The party that delivers the most credible description of reality is likely to succeed in this autumn’s election. That’s one of a few prophecies that political scientist Magnus Blomgren is fairly confident about.
With eight parties in the Riksdag, and also the Feminist Initiative up and coming, there's no lack of political desires on topics for the agenda. But who actually decides what should be the big political issue in this election? Politicians, voters, journalists – or maybe political scientists?
"Or pure coincidence," says Magnus Blomgren who is head of the Department of Political Science at Umeå University.
"Sometimes, unforeseen events have affected the election outcome, for instance the deadly virus that struck seals or a news scope revealing how election workers used racist language. In today's connected society, reactions don't wait, and that makes predictions even harder."
Still, political parties are able to raise their most important topics in the debate.
"Healthcare is something the Christian Democrats and the Sweden Democrats will highlight. They'll probably succeed as well. Issues on healthcare concern a big group of voters," says Magnus Blomgren.
"With the election approaching, it's primarily not about launching solutions, but to talk in a way that voters recognise themselves, and about picking up on people's fear, anger and frustration. It's more important to talk about Agda who isn't getting her hip replacement rather than presenting technical solutions to restructuring specialist healthcare."
Migration is always an issue, but the global situation decides whether it will really become a main topic of debate. The same goes for violence and criminality. Regional politics shouldn't become such a big issue, if you ask Magnus Blomgren.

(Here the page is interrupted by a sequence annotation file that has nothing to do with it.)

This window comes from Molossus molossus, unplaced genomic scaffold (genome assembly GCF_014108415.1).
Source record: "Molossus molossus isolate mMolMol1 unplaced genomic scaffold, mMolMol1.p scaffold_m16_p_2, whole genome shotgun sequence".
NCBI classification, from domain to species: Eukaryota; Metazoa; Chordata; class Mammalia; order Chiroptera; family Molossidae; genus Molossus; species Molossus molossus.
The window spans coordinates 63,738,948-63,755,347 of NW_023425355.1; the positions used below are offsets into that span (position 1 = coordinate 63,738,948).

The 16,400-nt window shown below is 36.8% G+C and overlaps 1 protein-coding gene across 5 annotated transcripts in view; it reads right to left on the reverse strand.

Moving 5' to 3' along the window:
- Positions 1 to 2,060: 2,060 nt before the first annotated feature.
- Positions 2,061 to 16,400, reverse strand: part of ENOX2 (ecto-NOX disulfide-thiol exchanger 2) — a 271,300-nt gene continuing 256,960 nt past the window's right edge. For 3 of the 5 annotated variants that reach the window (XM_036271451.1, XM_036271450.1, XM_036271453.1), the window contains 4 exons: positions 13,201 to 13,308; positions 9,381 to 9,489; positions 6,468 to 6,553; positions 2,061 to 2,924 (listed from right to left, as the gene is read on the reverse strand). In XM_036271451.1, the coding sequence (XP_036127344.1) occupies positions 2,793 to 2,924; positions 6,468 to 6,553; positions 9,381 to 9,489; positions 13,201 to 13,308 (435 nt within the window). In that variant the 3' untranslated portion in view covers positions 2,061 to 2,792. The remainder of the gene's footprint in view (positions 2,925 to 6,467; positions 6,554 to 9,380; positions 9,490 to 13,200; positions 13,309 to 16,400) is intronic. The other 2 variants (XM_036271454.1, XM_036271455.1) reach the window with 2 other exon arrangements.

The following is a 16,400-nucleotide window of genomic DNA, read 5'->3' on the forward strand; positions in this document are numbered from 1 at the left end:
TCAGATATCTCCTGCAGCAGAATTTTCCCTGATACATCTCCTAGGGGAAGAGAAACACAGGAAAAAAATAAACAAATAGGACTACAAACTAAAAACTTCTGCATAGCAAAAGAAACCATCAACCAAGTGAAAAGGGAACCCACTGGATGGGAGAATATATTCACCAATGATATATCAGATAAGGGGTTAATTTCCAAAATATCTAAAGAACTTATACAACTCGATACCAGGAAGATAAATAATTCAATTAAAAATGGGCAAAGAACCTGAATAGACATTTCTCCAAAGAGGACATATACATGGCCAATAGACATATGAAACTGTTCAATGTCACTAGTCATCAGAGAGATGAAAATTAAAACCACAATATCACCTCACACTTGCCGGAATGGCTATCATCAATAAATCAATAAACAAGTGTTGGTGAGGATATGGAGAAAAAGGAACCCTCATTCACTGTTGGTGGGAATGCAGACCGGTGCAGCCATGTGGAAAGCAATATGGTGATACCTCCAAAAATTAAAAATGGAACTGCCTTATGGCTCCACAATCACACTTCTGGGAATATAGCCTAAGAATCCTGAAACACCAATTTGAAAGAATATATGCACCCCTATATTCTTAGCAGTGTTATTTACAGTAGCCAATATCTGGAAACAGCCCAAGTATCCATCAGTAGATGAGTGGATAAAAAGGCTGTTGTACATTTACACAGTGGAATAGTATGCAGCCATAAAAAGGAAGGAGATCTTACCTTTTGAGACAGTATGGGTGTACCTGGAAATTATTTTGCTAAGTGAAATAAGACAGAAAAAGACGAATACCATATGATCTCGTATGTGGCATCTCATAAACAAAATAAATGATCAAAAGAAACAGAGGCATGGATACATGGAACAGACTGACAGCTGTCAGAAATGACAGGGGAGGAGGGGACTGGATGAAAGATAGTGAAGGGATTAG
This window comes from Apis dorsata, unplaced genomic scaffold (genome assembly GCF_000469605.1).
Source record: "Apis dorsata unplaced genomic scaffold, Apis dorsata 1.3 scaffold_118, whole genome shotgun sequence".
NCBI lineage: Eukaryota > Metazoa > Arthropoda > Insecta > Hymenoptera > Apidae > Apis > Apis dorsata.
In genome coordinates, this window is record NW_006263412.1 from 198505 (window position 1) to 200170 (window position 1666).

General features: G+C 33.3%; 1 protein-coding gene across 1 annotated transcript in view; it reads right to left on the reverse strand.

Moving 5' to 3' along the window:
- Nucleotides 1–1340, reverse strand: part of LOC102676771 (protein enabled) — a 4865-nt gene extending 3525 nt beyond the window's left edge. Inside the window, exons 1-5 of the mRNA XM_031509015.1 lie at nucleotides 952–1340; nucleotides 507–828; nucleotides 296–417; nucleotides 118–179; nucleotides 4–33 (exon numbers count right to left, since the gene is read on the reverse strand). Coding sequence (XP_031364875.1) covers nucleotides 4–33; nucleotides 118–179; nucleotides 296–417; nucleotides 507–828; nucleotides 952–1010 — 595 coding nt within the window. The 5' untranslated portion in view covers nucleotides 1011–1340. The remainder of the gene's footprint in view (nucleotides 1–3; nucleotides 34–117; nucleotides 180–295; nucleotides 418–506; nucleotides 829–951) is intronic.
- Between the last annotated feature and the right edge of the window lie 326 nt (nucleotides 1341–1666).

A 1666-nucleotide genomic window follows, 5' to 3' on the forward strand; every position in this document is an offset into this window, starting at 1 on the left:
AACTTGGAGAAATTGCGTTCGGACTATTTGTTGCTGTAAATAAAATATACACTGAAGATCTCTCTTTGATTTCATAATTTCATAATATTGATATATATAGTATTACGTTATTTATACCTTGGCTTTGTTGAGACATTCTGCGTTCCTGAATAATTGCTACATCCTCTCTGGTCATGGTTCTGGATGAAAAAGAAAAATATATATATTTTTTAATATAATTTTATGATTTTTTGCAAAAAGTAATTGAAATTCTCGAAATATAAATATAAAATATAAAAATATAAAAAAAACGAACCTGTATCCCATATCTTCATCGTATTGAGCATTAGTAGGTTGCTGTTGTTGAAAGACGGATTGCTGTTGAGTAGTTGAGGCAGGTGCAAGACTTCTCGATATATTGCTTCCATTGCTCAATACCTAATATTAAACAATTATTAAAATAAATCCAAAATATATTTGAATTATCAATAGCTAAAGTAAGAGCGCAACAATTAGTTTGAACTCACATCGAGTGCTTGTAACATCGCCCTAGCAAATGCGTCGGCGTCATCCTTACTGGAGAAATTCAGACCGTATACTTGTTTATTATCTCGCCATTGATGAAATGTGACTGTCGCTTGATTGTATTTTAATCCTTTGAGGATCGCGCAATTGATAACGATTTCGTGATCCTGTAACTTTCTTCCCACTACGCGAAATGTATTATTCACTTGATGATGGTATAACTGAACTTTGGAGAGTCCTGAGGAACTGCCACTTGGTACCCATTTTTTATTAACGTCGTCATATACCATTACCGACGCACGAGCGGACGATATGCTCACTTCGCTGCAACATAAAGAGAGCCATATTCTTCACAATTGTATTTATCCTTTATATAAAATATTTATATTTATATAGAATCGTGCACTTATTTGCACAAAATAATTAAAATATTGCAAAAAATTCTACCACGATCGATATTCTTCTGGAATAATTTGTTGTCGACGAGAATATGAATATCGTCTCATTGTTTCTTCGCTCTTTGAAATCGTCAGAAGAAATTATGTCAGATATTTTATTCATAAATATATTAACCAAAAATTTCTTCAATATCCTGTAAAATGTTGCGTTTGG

"Partly, many voters live in big cities and aren't interested in regional politics, and partly, national politics currently don't possess means of control since most aspects are funded using EU means these days. Furthermore, parties are scared of getting involved in discussions on levelling out, as it involves taking means from municipalities with a big group of voters and giving to those with fewer voters."
The outcome of the election is particularly uncertain this year. Several parties live dangerously close to the qualification threshold of 4 per cent to get seats in the Riksdag. At the same time, voters are now more willing to change.
A paradoxical effect is that parties are becoming afraid of speaking their minds. They want to appear as the best, without having said too much that can scare voters off.
A big issue in the upcoming election is the political Who takes whom? Few people think that any of the traditional political blocks will get the majority.
"It's not unique to Sweden to talk less about factual matters and more about the political game. It's somewhat inevitable in the current parliamentary situation. Meanwhile, I hope the debate in the upcoming campaign will be about how to use the power gained, and less about who to share it with."
people took part in the 2014 general election, which was 85.8 per cent of those eligible to vote.
Text: Ola Nilsson Translation: Anna Lawrence Photo: TT
This article was first published in the magazine Think no. 1 2018.